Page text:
Danny the Champion of the World

Roald Dahl, adapted by David Wood
Birmingham Stage Company presents a Sherman Theatre Cardiff production
Theatre Royal, Newcastle, and touring
(2007)

Production photo

This magical production proves Roald Dahl is still a champion for children's literature today. Danny may not be as popular as Dahl's Charlie and the Chocolate Factory or James and the Giant Peach, but it is, nevertheless, a heart-warming tale, moral and uplifting, without being too 'goody two-shoes'.

So we meet Danny living with his lovely, caring dad in their tumbledown caravan and eking out a living from their garage. Danny's dad has a deep, dark secret, though, which kids love, because being too nice would be boring. He's a poacher, who takes great delight in stealing pheasants from nasty landowner Mr Hazell's woods. Mr Hazell wants to evict Danny and his dad and the battle is on to save their home in a sneaky, thrilling adventure.

I had a young one helping me to review, and she thought the book worked well on stage. Some of the description in the book was sacrificed (inevitable really), but apart from that, she warmed to the characters of Danny and his Dad, and didn't seem at all bothered that an adult (Iain Ridley) was playing the part of Danny.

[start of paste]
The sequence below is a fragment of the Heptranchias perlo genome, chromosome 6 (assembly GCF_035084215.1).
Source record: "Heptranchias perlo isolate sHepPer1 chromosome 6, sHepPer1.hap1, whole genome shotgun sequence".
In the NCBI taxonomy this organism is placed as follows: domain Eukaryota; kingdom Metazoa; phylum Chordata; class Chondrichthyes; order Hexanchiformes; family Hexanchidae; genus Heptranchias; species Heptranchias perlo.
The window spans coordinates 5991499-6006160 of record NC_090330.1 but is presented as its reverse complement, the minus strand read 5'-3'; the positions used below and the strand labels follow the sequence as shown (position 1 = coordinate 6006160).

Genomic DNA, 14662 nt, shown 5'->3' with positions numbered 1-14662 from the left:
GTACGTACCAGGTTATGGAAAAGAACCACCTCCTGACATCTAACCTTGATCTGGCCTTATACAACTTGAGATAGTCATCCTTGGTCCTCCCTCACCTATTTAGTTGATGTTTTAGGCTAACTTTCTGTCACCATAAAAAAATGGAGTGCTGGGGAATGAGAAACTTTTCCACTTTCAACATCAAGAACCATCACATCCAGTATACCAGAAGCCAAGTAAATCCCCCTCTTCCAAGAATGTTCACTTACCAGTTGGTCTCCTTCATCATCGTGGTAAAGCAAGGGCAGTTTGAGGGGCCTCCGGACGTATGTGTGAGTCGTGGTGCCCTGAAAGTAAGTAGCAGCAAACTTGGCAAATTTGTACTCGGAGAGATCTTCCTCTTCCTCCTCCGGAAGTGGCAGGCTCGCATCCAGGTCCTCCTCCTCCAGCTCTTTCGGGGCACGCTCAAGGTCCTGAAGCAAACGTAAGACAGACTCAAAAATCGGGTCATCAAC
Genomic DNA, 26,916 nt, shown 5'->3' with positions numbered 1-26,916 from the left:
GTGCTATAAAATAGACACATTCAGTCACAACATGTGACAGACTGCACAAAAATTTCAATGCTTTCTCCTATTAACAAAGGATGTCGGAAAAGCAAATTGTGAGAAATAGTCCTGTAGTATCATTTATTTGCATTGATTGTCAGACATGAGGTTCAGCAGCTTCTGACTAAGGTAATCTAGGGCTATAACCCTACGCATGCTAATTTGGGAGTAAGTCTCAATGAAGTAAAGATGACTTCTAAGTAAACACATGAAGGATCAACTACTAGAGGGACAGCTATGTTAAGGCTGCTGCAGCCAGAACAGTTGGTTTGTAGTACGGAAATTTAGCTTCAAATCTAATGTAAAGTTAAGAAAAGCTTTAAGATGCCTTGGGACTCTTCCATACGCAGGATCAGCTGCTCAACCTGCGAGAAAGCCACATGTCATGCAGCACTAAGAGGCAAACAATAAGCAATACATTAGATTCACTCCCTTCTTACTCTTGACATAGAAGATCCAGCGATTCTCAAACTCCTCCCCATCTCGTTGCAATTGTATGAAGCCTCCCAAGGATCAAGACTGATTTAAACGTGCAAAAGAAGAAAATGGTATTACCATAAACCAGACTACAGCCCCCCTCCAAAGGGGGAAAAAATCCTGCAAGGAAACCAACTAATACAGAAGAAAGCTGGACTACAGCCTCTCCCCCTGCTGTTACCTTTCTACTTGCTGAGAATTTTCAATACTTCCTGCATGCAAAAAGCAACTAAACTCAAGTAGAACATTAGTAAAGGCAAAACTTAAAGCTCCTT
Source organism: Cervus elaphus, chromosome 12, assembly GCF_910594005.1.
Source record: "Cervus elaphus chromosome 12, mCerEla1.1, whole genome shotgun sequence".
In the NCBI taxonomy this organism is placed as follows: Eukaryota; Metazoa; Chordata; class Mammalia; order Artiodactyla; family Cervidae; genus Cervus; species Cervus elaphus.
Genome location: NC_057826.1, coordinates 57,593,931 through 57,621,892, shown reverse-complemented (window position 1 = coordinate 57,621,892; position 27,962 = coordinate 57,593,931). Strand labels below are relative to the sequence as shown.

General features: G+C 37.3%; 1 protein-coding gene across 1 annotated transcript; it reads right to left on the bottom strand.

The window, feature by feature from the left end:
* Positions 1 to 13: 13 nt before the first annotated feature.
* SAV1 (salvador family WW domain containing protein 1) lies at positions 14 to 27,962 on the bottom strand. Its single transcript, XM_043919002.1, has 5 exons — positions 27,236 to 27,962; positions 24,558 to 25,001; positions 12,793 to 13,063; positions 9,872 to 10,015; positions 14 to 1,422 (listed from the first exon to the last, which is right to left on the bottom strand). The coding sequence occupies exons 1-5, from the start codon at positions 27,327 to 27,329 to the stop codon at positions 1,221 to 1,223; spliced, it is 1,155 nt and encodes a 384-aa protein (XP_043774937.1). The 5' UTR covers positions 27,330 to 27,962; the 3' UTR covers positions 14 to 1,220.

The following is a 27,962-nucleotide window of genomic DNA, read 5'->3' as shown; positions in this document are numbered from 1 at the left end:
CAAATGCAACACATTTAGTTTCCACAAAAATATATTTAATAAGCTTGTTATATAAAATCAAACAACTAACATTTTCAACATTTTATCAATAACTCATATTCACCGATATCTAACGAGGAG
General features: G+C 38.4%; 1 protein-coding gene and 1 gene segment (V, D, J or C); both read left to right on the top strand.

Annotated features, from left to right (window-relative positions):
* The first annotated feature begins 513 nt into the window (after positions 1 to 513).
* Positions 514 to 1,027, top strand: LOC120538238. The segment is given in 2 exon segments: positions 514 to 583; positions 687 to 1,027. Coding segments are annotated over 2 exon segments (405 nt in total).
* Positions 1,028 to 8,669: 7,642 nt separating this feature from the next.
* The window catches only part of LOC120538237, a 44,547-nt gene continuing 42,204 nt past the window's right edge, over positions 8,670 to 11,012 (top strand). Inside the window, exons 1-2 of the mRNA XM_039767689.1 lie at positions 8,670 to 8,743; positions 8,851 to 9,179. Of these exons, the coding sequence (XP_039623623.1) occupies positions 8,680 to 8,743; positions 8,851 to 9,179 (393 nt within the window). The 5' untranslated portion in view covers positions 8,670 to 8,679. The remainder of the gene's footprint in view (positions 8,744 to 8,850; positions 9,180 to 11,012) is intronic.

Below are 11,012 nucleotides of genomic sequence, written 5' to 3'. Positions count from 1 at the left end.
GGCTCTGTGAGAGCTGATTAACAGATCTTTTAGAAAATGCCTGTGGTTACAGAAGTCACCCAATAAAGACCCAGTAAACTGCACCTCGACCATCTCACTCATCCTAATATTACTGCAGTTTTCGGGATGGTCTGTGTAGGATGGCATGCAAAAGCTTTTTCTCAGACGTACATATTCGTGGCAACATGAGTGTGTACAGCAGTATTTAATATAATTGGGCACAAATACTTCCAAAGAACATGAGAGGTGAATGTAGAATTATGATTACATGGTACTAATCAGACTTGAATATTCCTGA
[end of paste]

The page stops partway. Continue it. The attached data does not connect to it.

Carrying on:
A youthful-looking Iain Ridley was, by the way, fantastic, all wide-eyed and innocent, and reminded me a little of Billy Elliot actor Jamie Bell. And Dad (Dafydd Emyr), a big strapping chap and a former rugby player, I'm told, gave a touching, believable performance.

Kids also really engaged with the wonderfully batty Dr Spencer, played by Nia Davies with a twinkle in her eye.

Birmingham Stage Company has a good reputation for producing quality theatre for children and in this wonderful adaptation by playwright David Wood (who has adapted six of Dahl's classics for the stage) it has a winner.

Here we have a very talented cast, small but perfectly formed, who looked like they were enjoying themselves. Many seemed adept at playing musical instruments, too, and there was a cosy ambience to the set when our talented little musical ensemble seemed to blend into the scenery at the sides of the stage.

Reviewer: Katharine Capocci